Would encourage you to really work hard on thinking through all of this, as well as to do it if you can make it work. It is an opportunity of a lifetime - later on in life it just is so much more difficult to make it work.
posted by scooterdog at 6:13 AM on September 30, 2013 [4 favorites]

To a large extent, it's your employer who could make this into a very good idea, or a very bad idea. How do they handle salaries and payment? How do they handle living arrangements? Might they assist with travel/vacation/family/partner benefits? How long will it last? Will this continue to be a promotion when you return stateside? Is this really a promotion or are they bribing you to go handle a shitty job situation? Who else in your company has done this and how do they feel about it? Will you be able to do the job speaking only English?

I had an acquaintance do something very much like this, and he returned after 1 year of the planned 2-year thing, loaded with stories about eating live baby squiddy things, glad he had gone but extremely happy to be home. I don't know him well enough to ask about the financial aspect.
posted by aimedwander at 6:57 AM on September 30, 2013

I lived in Shanghai for 2 years about two years ago. You can find a modern Western style apartment in the city center off of Nanjing Xi Lu for 12k rmb at the time. If you went further north nearer to the canal- also nice but much more local- an apartment that was older but also Western style could be had for 7k rmb per month. These are all for about 100sq meters, 2 bedroom and 2 bathroom. My housing cost was paid by my company. For people with kids the budget could balloon up to a crazy 36k rmb per month easily.

as an expat being transferred, your company normally pays you your USA equivalent salary plus a lifestyle premium. Depending on your negotiation skills and company, it can also include a budget for plane tickets back home or a ticket home once per year. Mine was $5k per year referencing east coast, where I was relocated from and could actually just spend it on tickets anywhere and for car rentals. No hotels though.

another item to consider is to have them pay for the filing of your US taxes each year. With PwC that was at least $4k per filing per year. If not its just a huge hassle to figure that out yourself. For health insurance I had the company worldwide expat standard which was basically you could go anywhere any doctor and it was 100% covered no fees no payments,, but this really depends on your company.

for items such as food and transportation your gf probably already filled you in. Food can be dirt cheap in local markets or like Western Europe if you go to high end shops. As long as your company pays you the equivalent or better salary your lifestyle would not be any worse than in San Francisco. Anything extra is just the simple nice perks of being an expat.
As for the visa situation I dont have any experience with that.
posted by peachtree at 9:00 AM on September 30, 2013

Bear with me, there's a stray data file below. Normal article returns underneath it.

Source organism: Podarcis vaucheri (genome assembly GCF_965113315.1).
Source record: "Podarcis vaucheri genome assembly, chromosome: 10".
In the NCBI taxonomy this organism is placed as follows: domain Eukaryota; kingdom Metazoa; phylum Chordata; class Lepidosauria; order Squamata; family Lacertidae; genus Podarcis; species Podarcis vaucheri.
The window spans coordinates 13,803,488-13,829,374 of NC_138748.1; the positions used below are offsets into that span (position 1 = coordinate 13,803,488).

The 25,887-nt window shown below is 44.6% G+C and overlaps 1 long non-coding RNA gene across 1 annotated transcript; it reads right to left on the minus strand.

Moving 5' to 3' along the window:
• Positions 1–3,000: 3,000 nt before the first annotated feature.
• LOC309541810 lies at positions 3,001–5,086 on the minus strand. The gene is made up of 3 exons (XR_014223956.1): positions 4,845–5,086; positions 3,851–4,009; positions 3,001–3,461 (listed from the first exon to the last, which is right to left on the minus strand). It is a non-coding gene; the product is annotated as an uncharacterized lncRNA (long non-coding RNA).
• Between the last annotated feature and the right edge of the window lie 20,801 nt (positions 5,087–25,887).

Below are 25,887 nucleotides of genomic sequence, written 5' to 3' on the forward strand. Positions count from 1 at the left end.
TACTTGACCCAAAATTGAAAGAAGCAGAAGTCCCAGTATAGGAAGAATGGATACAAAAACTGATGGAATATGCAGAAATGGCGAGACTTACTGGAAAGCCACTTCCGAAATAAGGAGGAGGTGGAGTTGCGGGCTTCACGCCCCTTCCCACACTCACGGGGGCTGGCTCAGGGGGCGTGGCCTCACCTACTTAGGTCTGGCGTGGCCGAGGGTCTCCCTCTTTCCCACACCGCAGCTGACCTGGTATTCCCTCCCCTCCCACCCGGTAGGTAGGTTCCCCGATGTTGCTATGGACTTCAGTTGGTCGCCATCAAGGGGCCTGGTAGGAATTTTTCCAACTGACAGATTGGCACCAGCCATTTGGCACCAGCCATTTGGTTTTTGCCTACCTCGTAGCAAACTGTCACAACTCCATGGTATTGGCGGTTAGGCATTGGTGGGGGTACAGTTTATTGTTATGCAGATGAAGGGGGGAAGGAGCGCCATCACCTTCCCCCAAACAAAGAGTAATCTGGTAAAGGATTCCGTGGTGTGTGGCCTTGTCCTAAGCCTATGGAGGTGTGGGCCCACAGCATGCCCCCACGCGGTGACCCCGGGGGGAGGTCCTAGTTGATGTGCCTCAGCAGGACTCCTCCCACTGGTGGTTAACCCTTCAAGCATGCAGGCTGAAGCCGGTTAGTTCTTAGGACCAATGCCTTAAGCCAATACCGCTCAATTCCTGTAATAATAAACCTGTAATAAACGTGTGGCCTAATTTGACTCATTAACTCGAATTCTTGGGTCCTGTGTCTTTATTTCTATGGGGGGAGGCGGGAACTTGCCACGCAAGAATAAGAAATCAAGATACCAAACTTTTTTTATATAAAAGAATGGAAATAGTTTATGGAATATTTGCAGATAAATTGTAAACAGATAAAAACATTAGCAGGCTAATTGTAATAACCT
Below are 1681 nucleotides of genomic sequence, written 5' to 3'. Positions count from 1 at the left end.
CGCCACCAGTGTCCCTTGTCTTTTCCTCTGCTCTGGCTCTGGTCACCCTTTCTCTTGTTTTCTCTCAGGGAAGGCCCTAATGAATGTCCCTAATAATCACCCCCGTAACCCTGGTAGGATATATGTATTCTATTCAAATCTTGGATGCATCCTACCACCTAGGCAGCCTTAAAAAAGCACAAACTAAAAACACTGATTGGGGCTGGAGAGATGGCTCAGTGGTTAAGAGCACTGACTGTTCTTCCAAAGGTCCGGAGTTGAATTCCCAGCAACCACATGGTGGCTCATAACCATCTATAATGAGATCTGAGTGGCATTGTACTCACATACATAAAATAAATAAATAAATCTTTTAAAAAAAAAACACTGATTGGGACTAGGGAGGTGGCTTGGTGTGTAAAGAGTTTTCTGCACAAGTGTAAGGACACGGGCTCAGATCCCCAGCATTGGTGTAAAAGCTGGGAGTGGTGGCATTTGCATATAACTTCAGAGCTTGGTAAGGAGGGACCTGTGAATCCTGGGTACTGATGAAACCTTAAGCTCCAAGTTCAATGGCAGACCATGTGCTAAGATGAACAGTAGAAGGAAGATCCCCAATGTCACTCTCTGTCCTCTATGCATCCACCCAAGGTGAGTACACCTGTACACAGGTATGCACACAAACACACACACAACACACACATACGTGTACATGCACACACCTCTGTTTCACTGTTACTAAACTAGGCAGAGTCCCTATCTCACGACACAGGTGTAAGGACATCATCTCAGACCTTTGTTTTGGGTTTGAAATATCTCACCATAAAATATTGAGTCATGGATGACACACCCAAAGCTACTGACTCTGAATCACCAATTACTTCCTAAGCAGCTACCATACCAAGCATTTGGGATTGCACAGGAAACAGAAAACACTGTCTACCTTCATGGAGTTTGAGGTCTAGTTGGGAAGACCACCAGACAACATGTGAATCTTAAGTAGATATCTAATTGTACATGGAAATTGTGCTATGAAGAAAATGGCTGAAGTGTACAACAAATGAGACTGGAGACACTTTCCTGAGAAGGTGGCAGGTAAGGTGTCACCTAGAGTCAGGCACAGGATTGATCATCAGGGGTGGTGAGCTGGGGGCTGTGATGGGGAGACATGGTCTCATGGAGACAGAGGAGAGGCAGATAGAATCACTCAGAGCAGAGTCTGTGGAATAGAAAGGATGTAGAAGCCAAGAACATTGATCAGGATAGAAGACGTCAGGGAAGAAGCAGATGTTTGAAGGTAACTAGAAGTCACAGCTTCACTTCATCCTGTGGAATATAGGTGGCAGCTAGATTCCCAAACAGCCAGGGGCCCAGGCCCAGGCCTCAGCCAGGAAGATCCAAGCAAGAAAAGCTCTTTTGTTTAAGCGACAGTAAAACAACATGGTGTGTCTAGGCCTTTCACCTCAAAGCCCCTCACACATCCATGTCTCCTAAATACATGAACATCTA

As flippant said, you can live as cheap or as expensive as you want in Shanghai. 5-6000RMB/month would get you a nice, modern, furnished apartment (virtually all apartments are furnished) near a subway station in the city center. You'll probably pay 5-700RMB/month for electricity, gas, water, and internet, plus another couple hundred for mobile phone service. For a new arrival, I'd budget around 3000RMB/month per person for food, at least until you figure out which "local" restaurants you like, whether you want to cook in your tiny kitchen, etc. Taking the subway to work would be less than 200RMB/month, or taxis every day could be around 1000, depending on how far your office is. Drinks are expensive in Shanghai, with a cheap beer going for 30RMB, and cocktails in fancier places at 80-100RMB. So adding all that up, plus your monthly $900 savings, you'd need to make about US$40k/year, or 20kRMB/month -- which is a pretty reasonable salary for a foreign software developer in Shanghai.

Visa rules change all the time, and it looks like they just changed again this month. If you're working, you'll have a Z visa, and you could sponsor your spouse, but I'm not sure about unmarried couples. I would contact a Chinese visa agency to clarify the current rules. When my visa situation was a little unusual a few years ago, I used Visa in China. Their site says: I have China working Z Visa now, I want to sponsor my living partner (not married) get Family Visa (same length of my visa):

1. Living Partner Registration Certificate: You and your partner must register as a living partner in your country (either one is fine) and the registration certificate must be notarized in the Chinese Embassy/Consulate outside.

Your girlfriend could get a student visa, or if she's a native English speaker with a university degree, she could easily find an English teaching job that pays 15-20kRMB/month.
posted by bradf at 9:14 AM on September 30, 2013

One note on taxes: The Foreign Earned Income Exclusion is US$97600, so you likely won't owe any US taxes. If you currently file your own tax returns, you shouldn't have any problem filling out the one extra form living abroad requires.
posted by bradf at 9:28 AM on September 30, 2013